>> >> As for safety, I have never experienced a 120volt DC shock. Has
Very inneresting. The article said the technology for HV DC transmission
came about in the '60s, altho it's not clear when it was actually
implemented. I suspect it was in the late '80s, or '90s.
The article seemed to imply that this hydroelectric plant was *dependent* on
the technology of DC... don't know why AC would not have sufficed.
On 4/6/2010 3:37 PM, J email@example.com wrote:
The great danger from power company AC (more so in the Northern Hemisphere than
in the rest of the world) is the 60 Hz frequency - which is close enough to your
heart muscle's pacemaker to throw you into ventricular fibrillation (which is
lethal unless defibrillated with a DC shock). Outside of the Northern
Hemisphere they tend to use 50 Hz, which is somewhat less dangerous because it
is less likely than 60 Hz to ruin your entire day!
AC shocks produce a sensation of intense vibration without a lot of motion in
your muscles, which can make it very easy to continue to hold on to whatever you
have touched that is conducting the shock. DC shocks produce a violent
contraction in the muscles, which if you are lucky will cause you to jerk away
from the conducting object. They both can be quite painful, depending upon the
amount of current and the duration of the shocks.
Don't believe that you cannot receive a really painful and/or injurious shock
from a car battery. It depends upon your resistance (are you full of
perspiration at the time you receive the shock or is your skin entirely intact
and dry). Car batteries can deliver a really nasty high amperage shock if the
resistance in the shock path is low and you can get really nasty burns from the
heat that can be generated.
The damage from a shock is related to the energy (watts) delivered which is the
product of the voltage and the current. The lower the resistance, the higher
the current (given a constant voltage).
Interesting info..... I never knew that about the "pacemaker".
Why do they use 50 or 60 Hz in different places? Who determined what
they use, and why? I imagine that what ever is connected to it will
operate differently too, except for filament lightbulbs. What effect
does it have on a motor made for 60hz if its run on 50hz? Or a
transformer? And what about a SCR light dimmer?
Come to think about it, what determines whether the output from a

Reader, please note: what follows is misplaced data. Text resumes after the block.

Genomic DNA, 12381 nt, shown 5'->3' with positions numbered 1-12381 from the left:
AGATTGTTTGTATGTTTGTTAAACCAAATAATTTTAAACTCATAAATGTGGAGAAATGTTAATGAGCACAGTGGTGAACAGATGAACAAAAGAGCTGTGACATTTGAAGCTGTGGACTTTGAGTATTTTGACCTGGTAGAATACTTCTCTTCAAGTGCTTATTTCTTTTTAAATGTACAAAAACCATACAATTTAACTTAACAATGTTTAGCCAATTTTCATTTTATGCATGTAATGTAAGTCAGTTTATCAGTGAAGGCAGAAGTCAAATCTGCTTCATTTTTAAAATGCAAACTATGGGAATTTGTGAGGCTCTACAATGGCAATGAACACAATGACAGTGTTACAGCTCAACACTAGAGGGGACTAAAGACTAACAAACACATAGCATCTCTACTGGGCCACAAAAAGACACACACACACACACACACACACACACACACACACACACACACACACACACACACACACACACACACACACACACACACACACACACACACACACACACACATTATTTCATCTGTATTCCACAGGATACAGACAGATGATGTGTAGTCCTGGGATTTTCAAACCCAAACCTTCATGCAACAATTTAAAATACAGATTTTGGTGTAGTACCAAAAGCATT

generator is 50 or 60 hz? Is it the number of windings in the
generator coil, or the speed it spins, or what? What would happen if
they used 30 hz, or 80? I understand how generators work, but I
never understood how they achieve the HZ rate. I can only assume that
the output from a portable gasoline generator in the USA is 60Hz, so
it matches that of the common outlets in this part of the world. Most
of the time when you buy a generator, you only look at the amps or
watts rating, and whether they provide 120V or 240V (or both).
What comes from a car's ignition coil? I got knocked on my ass from
that a few times. Damn that hurts !!!!
Guess I have been lucky. I never have felt a thing from touching a
live 12v wire in a car.
On Tue, 06 Apr 2010 17:25:22 -0500, J firstname.lastname@example.org wrote:
In excess of 60,000 volts AC
It takes an extremely unlikely set of circumstances to lower the
resistance of the body enough to let a 12 volt battery pass much
current through that body. Basically it will involve mucous membranes
or extreme saturation.
12 volts AC will give you a "tingle" long before you will feel DC and
you can get a tingle on your toungue from a half dead 9 volt
Actually it is strictly the CURRENT - but it takes voltage to push
that current, and if the resistance is low enough that 2 volts can
cause the lethal current to flow, 2 volts COULD kill you.
I'm not saying there is a likely scenario where 2 volts could cause
that current to flow - it's all Ohm's Law.
If the resistance is high enough that it takes 90 volts to force a
lethal current through the body, 50 volts might be painfull, but
If you ever have the opportunity to go swimming and boating in the salt
water of the ocean, climb out of the water and while nice and wet lay your
arm across the terminals of the 12 vdc battery used for starting the engine.
A different and unique experience!
On Apr 6, 5:25 pm, J email@example.com wrote:
The power companies, then the governments involved (to homogenize
Some yes, some no.
Correct, though there is some flicker from light bulbs, too.
Depends on the motor. An induction motor will run at the line
frequency, in this case at 5/6ths the RPM. A universal motor won't
A 50Hz transformer will run at 60Hz just fine. A 60Hz transformer has
to be derated to run at 50Hz or it'll get too hot.
Should work fine at either frequency.
Both the number of poles (not the number of turns) and the RPM.
Nights would flicker, there would be more loss.
KVA rating is rather important too.
Anything less that 50V is considered "safe" to touch. Your skin has a
natural resistance that protects you. Penetrate the skin and all bets
are off. Lay your tongue on a 9v battery and see what it tastes
Keith, please explain how and why Ohm's law is "nonsense"?
Or, were you saying that the damage from a shock is not related to the energy
To expand on my original statement, electrical shock damage is directly related
to the extent and magnitude of tissue heating. I'm not talking about
neuro-muscular depolarazation - which can produce cardiac dysrhythmias or
orthopedic damage from violent muscular contraction. I'm talking about dead
tissue (skin, muscle, fat, tendons, nerves, internal organs, internally
coagulated blood, even bones, severe swelling from compartment syndromes etc.
I want to hear more about the nonsense.